becomes mere daydreaming or else is totally lost.
The great poets, thinkers, natural scientists and artists are merely exceptions that prove the rule.
Some people may perhaps say that poetic talent consists of the ability to represent. But representation is merely elaboration, and is surely a question of practice, cultural influences and learning.
In another place Carl Nielsen describes some important incidents he experienced together with his slightly older brother Sophus. He loved the countryside and, as a shepherd boy, he had plenty of opportunity to experience the surrounding animal life at close hand. He could whistle and imitate all manner of birdsong. He was also good at making whistles out of willow wood and playing them. Now and again Carl Nielsen writes:
... then he began to let his imagination loose and make up his own tunes with lots of runs and trills, and I don't know that I have ever heard music that has given me so much sweetness, freedom and variation.
Thus the words of two serious artists - words that
question more or less directly the validity of our traditional educational goals.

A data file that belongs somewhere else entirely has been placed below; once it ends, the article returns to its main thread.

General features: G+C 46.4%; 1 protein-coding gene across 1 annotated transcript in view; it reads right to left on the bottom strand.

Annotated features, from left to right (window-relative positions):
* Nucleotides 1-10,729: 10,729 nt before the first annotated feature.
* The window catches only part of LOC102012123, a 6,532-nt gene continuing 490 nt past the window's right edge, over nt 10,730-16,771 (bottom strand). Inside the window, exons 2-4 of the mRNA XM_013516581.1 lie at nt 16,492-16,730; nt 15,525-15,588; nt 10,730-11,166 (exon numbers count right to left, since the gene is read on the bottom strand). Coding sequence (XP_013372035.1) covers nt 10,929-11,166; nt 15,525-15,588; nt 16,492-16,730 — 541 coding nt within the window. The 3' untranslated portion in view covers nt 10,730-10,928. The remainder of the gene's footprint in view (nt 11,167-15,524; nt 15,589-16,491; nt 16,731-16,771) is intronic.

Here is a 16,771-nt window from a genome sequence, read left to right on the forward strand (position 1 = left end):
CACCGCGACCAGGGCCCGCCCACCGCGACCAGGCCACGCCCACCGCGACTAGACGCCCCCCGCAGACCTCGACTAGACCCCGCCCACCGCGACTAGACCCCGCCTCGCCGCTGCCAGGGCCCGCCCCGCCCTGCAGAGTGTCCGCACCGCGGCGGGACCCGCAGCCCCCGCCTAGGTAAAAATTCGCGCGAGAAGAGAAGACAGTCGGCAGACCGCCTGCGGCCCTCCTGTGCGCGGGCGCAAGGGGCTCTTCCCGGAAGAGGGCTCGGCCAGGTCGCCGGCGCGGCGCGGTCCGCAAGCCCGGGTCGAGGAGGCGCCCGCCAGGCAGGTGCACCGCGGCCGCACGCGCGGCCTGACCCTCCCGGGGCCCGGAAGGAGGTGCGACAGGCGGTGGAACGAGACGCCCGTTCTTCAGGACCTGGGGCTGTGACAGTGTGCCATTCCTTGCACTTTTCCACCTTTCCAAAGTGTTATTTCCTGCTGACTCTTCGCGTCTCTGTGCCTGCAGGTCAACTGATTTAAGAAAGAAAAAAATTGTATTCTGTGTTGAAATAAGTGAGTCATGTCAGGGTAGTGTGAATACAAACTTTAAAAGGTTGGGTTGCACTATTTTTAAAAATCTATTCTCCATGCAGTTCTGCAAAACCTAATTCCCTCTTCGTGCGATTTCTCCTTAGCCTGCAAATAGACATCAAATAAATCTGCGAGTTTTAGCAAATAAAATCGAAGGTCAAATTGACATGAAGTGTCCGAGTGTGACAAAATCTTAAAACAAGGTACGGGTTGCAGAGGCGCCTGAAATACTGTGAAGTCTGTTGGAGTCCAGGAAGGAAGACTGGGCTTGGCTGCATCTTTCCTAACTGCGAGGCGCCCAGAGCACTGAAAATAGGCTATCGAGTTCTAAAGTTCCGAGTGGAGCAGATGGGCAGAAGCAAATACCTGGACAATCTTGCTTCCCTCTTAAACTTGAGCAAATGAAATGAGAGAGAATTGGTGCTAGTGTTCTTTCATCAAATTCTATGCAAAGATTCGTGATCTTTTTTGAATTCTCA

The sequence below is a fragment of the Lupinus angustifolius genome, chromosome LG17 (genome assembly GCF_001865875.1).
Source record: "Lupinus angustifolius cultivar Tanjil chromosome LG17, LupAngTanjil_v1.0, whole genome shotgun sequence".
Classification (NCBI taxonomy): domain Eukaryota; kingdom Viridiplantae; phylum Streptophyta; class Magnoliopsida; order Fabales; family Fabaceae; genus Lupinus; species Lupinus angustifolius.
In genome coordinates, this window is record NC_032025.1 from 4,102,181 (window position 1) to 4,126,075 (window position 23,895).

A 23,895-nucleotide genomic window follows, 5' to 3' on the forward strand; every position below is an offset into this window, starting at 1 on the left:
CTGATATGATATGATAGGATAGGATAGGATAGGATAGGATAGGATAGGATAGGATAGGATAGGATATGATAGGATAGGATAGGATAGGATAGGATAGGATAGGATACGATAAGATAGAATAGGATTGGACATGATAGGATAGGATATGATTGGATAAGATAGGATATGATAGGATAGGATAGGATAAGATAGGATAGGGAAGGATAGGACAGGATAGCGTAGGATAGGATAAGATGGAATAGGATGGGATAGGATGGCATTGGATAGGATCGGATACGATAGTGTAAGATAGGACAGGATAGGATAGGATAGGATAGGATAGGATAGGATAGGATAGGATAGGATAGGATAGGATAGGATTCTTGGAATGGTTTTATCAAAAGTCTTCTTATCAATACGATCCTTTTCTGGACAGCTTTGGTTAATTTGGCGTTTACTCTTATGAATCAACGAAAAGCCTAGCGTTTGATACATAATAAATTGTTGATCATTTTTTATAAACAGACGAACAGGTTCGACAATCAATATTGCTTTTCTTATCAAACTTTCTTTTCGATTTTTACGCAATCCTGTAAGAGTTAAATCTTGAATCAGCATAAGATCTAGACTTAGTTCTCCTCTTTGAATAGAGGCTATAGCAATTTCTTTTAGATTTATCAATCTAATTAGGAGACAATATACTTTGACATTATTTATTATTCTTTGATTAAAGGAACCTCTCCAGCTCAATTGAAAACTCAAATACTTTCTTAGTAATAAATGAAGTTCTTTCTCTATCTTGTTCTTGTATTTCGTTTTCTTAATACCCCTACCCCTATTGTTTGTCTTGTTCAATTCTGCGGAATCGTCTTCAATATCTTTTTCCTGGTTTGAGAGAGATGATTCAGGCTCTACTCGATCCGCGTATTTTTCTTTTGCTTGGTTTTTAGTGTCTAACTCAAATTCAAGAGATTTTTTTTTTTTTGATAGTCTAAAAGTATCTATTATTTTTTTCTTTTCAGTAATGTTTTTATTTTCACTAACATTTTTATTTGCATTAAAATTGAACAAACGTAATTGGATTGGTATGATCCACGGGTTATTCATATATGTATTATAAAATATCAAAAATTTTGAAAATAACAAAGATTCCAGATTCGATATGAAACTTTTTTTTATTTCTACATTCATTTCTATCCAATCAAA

We walk among improvisers, singers, poets, musicians, composers, sound imitators,
dancers, mimes, clowns, draughtsmen and painters, and the question is whether
we really appreciate this.
The question has in fact been raised by a group of Danish artists, psychologists and educationalists. Some were teachers at a nursery-school training college, and they also started a progressive free school in Copenhagen. And among the most prominent were Bernhard Christensen and Astrid Gøssel.
Here began Denmark's long tradition, with roots right back in the 1930s, for taking children's own musical development and creative ability as point of departure for working with children and music. To observe children and the various ways in which they express their musicality and to use this as a springboard for working with children and music is a method peculiar to Northern Europe.